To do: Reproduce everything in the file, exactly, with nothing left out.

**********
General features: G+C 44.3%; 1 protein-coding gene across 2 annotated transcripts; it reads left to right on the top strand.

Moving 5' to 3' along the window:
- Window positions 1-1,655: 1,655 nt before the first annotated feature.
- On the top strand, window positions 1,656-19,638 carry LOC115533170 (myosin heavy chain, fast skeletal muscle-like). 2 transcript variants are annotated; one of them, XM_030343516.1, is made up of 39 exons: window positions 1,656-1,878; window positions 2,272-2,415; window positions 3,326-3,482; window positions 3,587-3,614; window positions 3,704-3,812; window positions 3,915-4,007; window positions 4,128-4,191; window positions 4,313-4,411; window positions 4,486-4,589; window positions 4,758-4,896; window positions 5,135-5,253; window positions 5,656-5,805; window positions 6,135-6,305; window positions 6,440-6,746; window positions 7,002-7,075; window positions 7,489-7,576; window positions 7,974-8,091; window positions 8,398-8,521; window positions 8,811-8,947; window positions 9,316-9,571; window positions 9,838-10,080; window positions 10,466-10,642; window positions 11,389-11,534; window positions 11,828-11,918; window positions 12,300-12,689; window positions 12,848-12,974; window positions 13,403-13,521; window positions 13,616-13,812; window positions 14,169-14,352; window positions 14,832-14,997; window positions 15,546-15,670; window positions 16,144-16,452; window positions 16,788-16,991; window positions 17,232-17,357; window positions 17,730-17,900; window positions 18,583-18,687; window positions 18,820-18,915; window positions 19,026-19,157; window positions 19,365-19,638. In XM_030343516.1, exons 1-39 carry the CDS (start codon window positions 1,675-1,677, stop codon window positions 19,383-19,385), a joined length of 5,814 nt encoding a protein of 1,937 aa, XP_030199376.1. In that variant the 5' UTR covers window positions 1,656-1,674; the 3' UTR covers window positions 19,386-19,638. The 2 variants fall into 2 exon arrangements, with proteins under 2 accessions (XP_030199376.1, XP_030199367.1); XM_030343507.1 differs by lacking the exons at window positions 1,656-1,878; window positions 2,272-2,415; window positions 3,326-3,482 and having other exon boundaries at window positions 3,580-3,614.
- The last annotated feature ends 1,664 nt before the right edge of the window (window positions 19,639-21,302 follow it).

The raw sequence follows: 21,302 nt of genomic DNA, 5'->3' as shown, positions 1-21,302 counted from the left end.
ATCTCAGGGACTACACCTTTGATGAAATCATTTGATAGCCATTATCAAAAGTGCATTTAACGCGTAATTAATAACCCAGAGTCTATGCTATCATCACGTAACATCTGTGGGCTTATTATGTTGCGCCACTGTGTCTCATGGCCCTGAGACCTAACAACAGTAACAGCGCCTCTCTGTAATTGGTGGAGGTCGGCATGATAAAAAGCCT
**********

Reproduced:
General features: G+C 44.3%; 1 protein-coding gene across 2 annotated transcripts; it reads left to right on the top strand.

Moving 5' to 3' along the window:
- Window positions 1-1,655: 1,655 nt before the first annotated feature.
- On the top strand, window positions 1,656-19,638 carry LOC115533170 (myosin heavy chain, fast skeletal muscle-like). 2 transcript variants are annotated; one of them, XM_030343516.1, is made up of 39 exons: window positions 1,656-1,878; window positions 2,272-2,415; window positions 3,326-3,482; window positions 3,587-3,614; window positions 3,704-3,812; window positions 3,915-4,007; window positions 4,128-4,191; window positions 4,313-4,411; window positions 4,486-4,589; window positions 4,758-4,896; window positions 5,135-5,253; window positions 5,656-5,805; window positions 6,135-6,305; window positions 6,440-6,746; window positions 7,002-7,075; window positions 7,489-7,576; window positions 7,974-8,091; window positions 8,398-8,521; window positions 8,811-8,947; window positions 9,316-9,571; window positions 9,838-10,080; window positions 10,466-10,642; window positions 11,389-11,534; window positions 11,828-11,918; window positions 12,300-12,689; window positions 12,848-12,974; window positions 13,403-13,521; window positions 13,616-13,812; window positions 14,169-14,352; window positions 14,832-14,997; window positions 15,546-15,670; window positions 16,144-16,452; window positions 16,788-16,991; window positions 17,232-17,357; window positions 17,730-17,900; window positions 18,583-18,687; window positions 18,820-18,915; window positions 19,026-19,157; window positions 19,365-19,638. In XM_030343516.1, exons 1-39 carry the CDS (start codon window positions 1,675-1,677, stop codon window positions 19,383-19,385), a joined length of 5,814 nt encoding a protein of 1,937 aa, XP_030199376.1. In that variant the 5' UTR covers window positions 1,656-1,674; the 3' UTR covers window positions 19,386-19,638. The 2 variants fall into 2 exon arrangements, with proteins under 2 accessions (XP_030199376.1, XP_030199367.1); XM_030343507.1 differs by lacking the exons at window positions 1,656-1,878; window positions 2,272-2,415; window positions 3,326-3,482 and having other exon boundaries at window positions 3,580-3,614.
- The last annotated feature ends 1,664 nt before the right edge of the window (window positions 19,639-21,302 follow it).

The raw sequence follows: 21,302 nt of genomic DNA, 5'->3' as shown, positions 1-21,302 counted from the left end.
ATCTCAGGGACTACACCTTTGATGAAATCATTTGATAGCCATTATCAAAAGTGCATTTAACGCGTAATTAATAACCCAGAGTCTATGCTATCATCACGTAACATCTGTGGGCTTATTATGTTGCGCCACTGTGTCTCATGGCCCTGAGACCTAACAACAGTAACAGCGCCTCTCTGTAATTGGTGGAGGTCGGCATGATAAAAAGCCT